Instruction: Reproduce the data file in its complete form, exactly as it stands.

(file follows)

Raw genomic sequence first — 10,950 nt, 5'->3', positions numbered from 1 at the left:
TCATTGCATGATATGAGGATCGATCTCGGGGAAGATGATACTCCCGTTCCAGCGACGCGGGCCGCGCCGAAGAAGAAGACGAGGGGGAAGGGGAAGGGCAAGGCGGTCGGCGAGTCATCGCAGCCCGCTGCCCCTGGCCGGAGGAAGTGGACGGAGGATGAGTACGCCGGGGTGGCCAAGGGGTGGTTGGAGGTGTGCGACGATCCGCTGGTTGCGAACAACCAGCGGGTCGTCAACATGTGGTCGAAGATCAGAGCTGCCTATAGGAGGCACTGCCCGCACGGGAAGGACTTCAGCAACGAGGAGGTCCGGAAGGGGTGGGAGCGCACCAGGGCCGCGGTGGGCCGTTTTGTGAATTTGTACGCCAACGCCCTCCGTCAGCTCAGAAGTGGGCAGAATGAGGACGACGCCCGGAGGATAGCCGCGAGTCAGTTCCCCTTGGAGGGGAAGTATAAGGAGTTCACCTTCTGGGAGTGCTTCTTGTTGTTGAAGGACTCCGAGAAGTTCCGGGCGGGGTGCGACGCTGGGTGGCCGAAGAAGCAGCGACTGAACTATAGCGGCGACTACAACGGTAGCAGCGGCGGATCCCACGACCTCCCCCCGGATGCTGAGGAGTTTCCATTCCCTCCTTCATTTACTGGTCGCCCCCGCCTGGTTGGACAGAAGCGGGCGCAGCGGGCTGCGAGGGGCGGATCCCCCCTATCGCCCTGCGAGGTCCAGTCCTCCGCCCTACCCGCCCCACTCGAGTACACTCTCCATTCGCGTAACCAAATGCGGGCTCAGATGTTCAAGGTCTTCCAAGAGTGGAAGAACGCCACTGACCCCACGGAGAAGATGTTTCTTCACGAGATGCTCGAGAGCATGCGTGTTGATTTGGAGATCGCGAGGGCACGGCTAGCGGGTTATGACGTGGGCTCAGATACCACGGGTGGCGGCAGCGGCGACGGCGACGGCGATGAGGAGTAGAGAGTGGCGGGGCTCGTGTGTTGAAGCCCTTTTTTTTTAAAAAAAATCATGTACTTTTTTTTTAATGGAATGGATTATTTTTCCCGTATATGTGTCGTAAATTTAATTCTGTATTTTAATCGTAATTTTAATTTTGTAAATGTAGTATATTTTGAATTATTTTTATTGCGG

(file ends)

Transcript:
Raw genomic sequence first — 10,950 nt, 5'->3', positions numbered from 1 at the left:
TCATTGCATGATATGAGGATCGATCTCGGGGAAGATGATACTCCCGTTCCAGCGACGCGGGCCGCGCCGAAGAAGAAGACGAGGGGGAAGGGGAAGGGCAAGGCGGTCGGCGAGTCATCGCAGCCCGCTGCCCCTGGCCGGAGGAAGTGGACGGAGGATGAGTACGCCGGGGTGGCCAAGGGGTGGTTGGAGGTGTGCGACGATCCGCTGGTTGCGAACAACCAGCGGGTCGTCAACATGTGGTCGAAGATCAGAGCTGCCTATAGGAGGCACTGCCCGCACGGGAAGGACTTCAGCAACGAGGAGGTCCGGAAGGGGTGGGAGCGCACCAGGGCCGCGGTGGGCCGTTTTGTGAATTTGTACGCCAACGCCCTCCGTCAGCTCAGAAGTGGGCAGAATGAGGACGACGCCCGGAGGATAGCCGCGAGTCAGTTCCCCTTGGAGGGGAAGTATAAGGAGTTCACCTTCTGGGAGTGCTTCTTGTTGTTGAAGGACTCCGAGAAGTTCCGGGCGGGGTGCGACGCTGGGTGGCCGAAGAAGCAGCGACTGAACTATAGCGGCGACTACAACGGTAGCAGCGGCGGATCCCACGACCTCCCCCCGGATGCTGAGGAGTTTCCATTCCCTCCTTCATTTACTGGTCGCCCCCGCCTGGTTGGACAGAAGCGGGCGCAGCGGGCTGCGAGGGGCGGATCCCCCCTATCGCCCTGCGAGGTCCAGTCCTCCGCCCTACCCGCCCCACTCGAGTACACTCTCCATTCGCGTAACCAAATGCGGGCTCAGATGTTCAAGGTCTTCCAAGAGTGGAAGAACGCCACTGACCCCACGGAGAAGATGTTTCTTCACGAGATGCTCGAGAGCATGCGTGTTGATTTGGAGATCGCGAGGGCACGGCTAGCGGGTTATGACGTGGGCTCAGATACCACGGGTGGCGGCAGCGGCGACGGCGACGGCGATGAGGAGTAGAGAGTGGCGGGGCTCGTGTGTTGAAGCCCTTTTTTTTTAAAAAAAATCATGTACTTTTTTTTTAATGGAATGGATTATTTTTCCCGTATATGTGTCGTAAATTTAATTCTGTATTTTAATCGTAATTTTAATTTTGTAAATGTAGTATATTTTGAATTATTTTTATTGCGG